The simple answer is “yes.”
You will trust again. However, you will likely never trust again the way you did pre-discovery, and that is not necessarily a bad thing.
The difference between pre-discovery and post-discovery trust is that the source of trust will be based more on your level of self-care, intuition, trust of yourself, and observing your spouse’s behaviors and actions rather than on his words or your assumptions about him.
I often tell partners that there is an intangible quality about an unfaithful spouse who is genuinely working a recovery program—a kind of “you’ll know it when you see it” experience. When betrayed partners are reeling from the trauma of discovery, these words may ring hollow and create a strong dose of suspicion and doubt. I fully appreciate and respect the sentiment.
Here are 8 signs that your spouse is either becoming or is, in fact, more trustworthy:
- He is fully engaged in recovery activities without expressing resentment or acting as though he’s a victim
- When you ask questions about the past or his recovery work, he’s open and rarely defensive
- When you’re together as a couple he feels present most of the time
- He is transparent and forthcoming about his whereabouts, use of money, and his online or electronic activities
- He demonstrates the ability to empathize with your feelings, especially about his past behaviors
- When you express discomfort about an event, activity, or even an article of his clothing that is a trigger for you, he is open to making changes in an effort to repair the past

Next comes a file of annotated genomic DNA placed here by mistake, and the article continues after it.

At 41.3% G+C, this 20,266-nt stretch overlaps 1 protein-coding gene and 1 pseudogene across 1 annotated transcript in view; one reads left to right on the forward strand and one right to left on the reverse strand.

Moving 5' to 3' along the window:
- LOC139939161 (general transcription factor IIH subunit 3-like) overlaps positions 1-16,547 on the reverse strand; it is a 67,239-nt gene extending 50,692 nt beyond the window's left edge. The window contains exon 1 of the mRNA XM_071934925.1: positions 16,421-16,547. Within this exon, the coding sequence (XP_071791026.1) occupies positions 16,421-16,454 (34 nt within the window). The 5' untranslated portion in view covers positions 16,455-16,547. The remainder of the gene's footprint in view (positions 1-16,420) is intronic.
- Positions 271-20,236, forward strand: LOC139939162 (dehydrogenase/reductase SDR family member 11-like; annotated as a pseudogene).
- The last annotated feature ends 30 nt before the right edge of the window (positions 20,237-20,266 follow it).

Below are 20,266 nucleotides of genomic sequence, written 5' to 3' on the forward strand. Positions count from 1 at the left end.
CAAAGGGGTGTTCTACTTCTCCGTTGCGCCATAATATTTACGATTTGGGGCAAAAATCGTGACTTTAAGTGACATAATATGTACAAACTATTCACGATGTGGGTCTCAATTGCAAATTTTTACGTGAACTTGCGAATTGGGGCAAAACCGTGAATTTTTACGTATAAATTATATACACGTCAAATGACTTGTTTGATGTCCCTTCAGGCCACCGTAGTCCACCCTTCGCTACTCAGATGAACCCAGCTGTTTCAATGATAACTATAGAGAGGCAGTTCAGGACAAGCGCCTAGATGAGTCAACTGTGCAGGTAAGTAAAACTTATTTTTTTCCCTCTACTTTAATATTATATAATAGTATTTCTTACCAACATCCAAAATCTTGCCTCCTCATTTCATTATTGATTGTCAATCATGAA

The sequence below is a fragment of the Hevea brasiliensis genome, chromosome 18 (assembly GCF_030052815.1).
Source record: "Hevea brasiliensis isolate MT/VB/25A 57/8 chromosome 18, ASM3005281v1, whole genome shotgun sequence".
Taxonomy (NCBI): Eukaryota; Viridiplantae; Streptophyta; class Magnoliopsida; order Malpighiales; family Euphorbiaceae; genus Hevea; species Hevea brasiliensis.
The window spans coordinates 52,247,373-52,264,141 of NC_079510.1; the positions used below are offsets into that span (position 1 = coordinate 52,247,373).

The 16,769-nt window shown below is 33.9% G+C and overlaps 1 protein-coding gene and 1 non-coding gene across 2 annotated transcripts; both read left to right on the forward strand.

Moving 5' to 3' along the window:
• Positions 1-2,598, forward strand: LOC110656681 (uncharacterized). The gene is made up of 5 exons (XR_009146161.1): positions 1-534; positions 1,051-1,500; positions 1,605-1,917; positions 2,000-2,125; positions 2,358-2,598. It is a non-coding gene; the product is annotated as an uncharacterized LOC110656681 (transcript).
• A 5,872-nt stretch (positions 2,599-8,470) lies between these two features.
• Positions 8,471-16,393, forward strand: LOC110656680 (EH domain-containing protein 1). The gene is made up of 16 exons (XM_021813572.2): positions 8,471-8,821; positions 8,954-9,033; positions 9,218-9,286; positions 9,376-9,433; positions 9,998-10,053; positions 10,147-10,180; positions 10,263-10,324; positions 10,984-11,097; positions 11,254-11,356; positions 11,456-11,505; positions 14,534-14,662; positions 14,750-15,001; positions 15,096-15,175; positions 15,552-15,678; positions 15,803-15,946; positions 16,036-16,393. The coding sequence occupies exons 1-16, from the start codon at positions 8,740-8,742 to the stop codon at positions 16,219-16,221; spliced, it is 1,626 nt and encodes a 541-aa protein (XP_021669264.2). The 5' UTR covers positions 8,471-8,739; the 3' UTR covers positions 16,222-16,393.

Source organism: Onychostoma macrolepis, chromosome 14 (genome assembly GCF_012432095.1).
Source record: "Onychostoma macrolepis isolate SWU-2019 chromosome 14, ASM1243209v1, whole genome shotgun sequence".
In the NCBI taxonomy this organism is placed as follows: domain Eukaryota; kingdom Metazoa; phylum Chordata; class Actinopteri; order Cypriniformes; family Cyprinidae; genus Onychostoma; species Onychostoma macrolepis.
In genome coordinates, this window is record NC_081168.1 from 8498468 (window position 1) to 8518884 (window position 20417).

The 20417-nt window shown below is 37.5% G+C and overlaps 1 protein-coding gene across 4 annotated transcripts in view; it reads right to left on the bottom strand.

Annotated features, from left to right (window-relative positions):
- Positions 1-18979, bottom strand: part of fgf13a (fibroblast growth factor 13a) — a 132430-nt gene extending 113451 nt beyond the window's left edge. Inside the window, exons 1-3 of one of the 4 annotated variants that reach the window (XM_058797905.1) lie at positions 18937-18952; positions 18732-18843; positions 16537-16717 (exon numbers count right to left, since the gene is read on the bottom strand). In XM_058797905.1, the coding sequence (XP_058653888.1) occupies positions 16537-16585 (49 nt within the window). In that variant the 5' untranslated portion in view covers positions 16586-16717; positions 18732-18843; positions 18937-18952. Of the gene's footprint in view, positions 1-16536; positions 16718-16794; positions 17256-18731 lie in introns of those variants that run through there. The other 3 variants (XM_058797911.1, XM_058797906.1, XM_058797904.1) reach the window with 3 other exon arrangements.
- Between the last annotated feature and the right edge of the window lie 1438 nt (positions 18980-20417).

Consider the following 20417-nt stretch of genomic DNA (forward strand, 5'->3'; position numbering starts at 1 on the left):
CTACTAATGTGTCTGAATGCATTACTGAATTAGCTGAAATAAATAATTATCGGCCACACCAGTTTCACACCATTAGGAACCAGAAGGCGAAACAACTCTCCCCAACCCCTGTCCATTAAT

- When you make reasonable requests, he either agrees or negotiates a mutually agreeable solution
- In general, he appears more engaged in life with less forgetfulness and distraction
Of course, if polygraph is part of the couples’ trust-building path, it can provide verification of your spouse’s honesty and trustworthiness.
During the first 1-3 years of recovery, there is a delicate and arduous journey of trust-building that requires your spouse’s efforts in recovery, along with activities that foster relational repair such as recovery check-ins, therapeutic disclosure, empathy building, couples therapy, formal amends, and polygraph.
Over time as betrayed partners heal, they regain trust in their intuition and their ability to take care of themselves whether or not their unfaithful spouse stays sober.
“It doesn’t matter if I trust him, I trust myself. If I have a feeling, an intuition, or something doesn’t feel right, today I make sure I say it. Before, It was about not trusting me, not just him.
(Deceived: Facing Sexual Betrayal, Lies and Secrets; Black, C. 2009)
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© Vicki Tidwell Palmer, LCSW (2014)